Han­dling parental con­cerns

Matamata Chronicle - - News - By LAURA McLEAY

A smile lights up Lilly Lowe’s face as her pet dog and best friend Lexie gives her a small lick.

The six year old is full of life. She loves dress­ing up as a princess, eat­ing ice-cream and her favourite colour is pink; like most girls her age.

The only dif­fer­ence is that Lilly has autism – a dis­or­der that has af­fected both her and her fam­ily se­verely.

Her mother Karen Con­dell and fa­ther Paul Lowe agreed that when your child had a dis­abil­ity the most im­por­tant thing to have was a sup­port net­work.

This mainly comes from Hamil­ton be­cause Mata­mata has not had any pro­fes­sional autism sup­port groups be­fore.

But, Al­to­gether Autism, a na­tional in­for­ma­tion and ad­vi­sory ser­vice for peo­ple with autism spec­trum dis­or­der, their fam­i­lies and wider com­mu­nity, will hold a meet­ing in Mata­mata for the first time.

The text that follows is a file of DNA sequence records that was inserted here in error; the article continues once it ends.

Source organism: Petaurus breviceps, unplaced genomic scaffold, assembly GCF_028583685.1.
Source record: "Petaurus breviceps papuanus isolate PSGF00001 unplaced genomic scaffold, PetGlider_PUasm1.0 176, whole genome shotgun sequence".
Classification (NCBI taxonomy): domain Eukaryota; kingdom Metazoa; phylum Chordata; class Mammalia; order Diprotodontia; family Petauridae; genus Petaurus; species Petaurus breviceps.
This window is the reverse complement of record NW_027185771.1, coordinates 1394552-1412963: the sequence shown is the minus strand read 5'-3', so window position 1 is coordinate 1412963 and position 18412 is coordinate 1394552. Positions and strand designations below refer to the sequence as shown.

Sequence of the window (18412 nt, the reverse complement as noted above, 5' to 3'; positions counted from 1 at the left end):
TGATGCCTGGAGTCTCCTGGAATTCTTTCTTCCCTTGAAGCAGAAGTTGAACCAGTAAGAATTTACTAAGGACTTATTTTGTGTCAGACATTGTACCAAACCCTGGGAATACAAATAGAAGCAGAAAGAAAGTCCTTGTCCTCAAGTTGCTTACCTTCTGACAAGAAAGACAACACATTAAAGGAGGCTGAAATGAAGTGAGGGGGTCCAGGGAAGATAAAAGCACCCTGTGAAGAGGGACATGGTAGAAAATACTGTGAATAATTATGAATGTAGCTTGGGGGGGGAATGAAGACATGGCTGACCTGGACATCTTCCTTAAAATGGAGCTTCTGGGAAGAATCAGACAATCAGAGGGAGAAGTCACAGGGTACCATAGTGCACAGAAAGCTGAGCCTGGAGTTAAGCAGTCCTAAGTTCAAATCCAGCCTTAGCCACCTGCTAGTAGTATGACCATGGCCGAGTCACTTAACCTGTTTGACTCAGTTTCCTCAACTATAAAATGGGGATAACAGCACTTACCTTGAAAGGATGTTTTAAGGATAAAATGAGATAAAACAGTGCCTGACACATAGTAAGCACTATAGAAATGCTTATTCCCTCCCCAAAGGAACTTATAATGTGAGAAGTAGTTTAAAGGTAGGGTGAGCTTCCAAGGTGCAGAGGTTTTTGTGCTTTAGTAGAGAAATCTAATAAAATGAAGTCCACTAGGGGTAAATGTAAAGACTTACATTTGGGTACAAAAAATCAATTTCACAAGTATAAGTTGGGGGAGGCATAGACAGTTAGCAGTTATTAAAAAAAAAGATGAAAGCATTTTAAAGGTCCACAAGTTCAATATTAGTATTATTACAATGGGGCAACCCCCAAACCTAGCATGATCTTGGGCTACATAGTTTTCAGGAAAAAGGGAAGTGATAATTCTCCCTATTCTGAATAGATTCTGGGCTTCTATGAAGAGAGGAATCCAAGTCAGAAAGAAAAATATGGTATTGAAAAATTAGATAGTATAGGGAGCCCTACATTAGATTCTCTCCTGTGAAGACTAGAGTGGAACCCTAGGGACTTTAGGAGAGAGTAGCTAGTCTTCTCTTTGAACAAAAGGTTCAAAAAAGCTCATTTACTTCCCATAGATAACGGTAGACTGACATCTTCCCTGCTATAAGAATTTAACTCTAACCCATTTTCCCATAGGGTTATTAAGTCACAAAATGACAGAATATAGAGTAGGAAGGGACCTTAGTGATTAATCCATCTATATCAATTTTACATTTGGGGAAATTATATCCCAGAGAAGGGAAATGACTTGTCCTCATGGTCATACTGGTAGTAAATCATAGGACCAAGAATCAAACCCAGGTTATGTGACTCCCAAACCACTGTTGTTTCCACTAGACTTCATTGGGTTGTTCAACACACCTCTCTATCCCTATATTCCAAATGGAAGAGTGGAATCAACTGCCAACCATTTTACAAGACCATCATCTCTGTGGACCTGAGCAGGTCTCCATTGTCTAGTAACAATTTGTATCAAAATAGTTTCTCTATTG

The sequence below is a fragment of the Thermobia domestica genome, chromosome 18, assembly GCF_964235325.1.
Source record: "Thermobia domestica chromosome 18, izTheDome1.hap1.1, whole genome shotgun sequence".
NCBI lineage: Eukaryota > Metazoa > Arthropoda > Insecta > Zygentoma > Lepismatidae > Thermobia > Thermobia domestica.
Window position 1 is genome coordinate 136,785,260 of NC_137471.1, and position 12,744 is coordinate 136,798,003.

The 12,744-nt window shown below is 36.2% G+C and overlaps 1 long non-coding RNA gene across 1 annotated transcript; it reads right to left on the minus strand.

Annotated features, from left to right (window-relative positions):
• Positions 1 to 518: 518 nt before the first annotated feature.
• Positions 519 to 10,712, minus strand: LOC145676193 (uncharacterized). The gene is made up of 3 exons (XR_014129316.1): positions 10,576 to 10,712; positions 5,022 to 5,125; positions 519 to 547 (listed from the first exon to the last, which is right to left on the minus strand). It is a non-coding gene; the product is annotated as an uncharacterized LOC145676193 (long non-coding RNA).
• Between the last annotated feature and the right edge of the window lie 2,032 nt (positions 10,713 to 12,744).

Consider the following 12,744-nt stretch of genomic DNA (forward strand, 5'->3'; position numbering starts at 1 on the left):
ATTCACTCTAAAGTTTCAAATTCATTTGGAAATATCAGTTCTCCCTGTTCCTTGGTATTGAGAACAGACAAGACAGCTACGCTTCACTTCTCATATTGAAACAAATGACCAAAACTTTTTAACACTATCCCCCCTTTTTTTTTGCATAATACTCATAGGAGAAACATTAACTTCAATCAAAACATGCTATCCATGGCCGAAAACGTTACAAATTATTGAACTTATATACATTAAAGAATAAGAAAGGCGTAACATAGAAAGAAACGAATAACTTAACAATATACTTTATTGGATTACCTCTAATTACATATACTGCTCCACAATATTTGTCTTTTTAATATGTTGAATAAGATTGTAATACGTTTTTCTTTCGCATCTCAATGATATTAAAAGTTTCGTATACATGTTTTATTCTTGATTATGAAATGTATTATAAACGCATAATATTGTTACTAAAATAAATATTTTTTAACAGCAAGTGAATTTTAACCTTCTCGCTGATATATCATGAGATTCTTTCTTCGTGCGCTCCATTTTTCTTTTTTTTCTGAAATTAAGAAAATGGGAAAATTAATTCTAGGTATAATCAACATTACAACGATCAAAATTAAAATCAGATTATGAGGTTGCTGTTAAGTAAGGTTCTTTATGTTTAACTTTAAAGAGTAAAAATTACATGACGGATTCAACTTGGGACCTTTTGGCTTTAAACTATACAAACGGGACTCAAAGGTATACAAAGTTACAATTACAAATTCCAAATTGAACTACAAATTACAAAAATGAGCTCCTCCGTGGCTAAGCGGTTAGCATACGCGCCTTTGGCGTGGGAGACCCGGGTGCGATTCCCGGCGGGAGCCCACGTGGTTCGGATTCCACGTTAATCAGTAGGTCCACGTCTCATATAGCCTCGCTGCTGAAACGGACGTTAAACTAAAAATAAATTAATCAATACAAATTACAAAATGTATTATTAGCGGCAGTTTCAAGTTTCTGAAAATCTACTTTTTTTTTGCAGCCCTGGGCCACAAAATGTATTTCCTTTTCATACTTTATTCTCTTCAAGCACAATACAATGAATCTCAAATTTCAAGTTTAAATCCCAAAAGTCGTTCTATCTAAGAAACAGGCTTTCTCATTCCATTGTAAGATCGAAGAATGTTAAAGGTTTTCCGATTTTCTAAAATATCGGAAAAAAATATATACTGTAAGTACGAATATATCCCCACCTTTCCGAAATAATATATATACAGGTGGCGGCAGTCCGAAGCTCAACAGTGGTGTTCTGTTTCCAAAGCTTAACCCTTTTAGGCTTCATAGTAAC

On Fri­day, March 11, fam­i­lies who have an autis­tic child or are in­ter­ested in find­ing out about ASD are wel­come.

The meet­ing is an op­por­tu­nity to find out more about the Al­to­gether Autism ser­vice, dis­cuss the is­sues and gaps in ser­vices in Mata­mata, net­work with oth­ers and raise aware­ness of autism.

Ms Con­dell said it was of­ten hard to meet other fam­i­lies with autis­tic chil­dren be­cause autis­tic peo­ple did not like go­ing out very of­ten and be­ing in un­fa­mil­iar sit­u­a­tions.

‘‘It is so good to see some­thing come to Mata­mata. Hav­ing them here is our chance to voice con­cerns and ex­press what we need help for,’’ Ms Con­dell said.

‘‘It can be very iso­lat­ing for fam­i­lies with dis­abled chil­dren, so this is good.

‘‘Autism so­cially changes what you [the fam­ily] can do.

‘‘Lilly al­ways likes to just stay home and you can’t take her many places or leave her with

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